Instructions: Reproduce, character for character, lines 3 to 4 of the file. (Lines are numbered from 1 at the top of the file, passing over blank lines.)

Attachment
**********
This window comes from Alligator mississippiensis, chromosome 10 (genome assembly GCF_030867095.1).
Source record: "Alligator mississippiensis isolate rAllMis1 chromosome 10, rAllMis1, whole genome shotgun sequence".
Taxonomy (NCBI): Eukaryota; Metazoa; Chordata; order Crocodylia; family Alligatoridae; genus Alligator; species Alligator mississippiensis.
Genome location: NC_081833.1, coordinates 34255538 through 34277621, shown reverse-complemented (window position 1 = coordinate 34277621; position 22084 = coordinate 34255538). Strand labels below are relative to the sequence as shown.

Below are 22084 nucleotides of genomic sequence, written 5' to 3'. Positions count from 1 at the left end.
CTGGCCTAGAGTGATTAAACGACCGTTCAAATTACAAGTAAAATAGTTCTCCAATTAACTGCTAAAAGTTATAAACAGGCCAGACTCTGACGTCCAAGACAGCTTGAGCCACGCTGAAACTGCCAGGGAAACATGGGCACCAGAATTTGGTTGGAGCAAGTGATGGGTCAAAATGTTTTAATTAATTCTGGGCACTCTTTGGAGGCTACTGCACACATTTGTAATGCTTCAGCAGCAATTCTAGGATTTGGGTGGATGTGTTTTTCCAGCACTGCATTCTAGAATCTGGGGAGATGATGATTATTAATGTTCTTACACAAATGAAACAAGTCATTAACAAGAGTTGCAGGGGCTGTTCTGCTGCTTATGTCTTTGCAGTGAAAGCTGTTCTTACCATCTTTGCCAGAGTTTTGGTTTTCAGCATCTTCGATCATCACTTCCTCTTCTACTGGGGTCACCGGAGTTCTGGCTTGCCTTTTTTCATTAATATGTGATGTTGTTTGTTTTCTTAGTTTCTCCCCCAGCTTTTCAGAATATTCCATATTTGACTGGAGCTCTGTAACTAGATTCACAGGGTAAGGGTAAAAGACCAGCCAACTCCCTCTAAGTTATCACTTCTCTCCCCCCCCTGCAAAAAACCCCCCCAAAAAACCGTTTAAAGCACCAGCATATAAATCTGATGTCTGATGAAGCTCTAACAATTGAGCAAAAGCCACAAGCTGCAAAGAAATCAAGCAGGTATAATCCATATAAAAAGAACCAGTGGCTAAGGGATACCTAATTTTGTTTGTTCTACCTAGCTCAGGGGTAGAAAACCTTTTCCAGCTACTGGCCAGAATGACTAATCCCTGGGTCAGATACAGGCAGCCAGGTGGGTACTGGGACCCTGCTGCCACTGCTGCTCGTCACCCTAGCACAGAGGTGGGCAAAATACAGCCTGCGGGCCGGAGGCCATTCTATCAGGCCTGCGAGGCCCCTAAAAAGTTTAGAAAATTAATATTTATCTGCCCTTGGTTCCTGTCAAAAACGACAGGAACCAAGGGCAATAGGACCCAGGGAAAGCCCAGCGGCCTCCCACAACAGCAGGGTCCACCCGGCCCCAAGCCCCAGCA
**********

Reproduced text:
Taxonomy (NCBI): Eukaryota; Metazoa; Chordata; order Crocodylia; family Alligatoridae; genus Alligator; species Alligator mississippiensis.
Genome location: NC_081833.1, coordinates 34255538 through 34277621, shown reverse-complemented (window position 1 = coordinate 34277621; position 22084 = coordinate 34255538). Strand labels below are relative to the sequence as shown.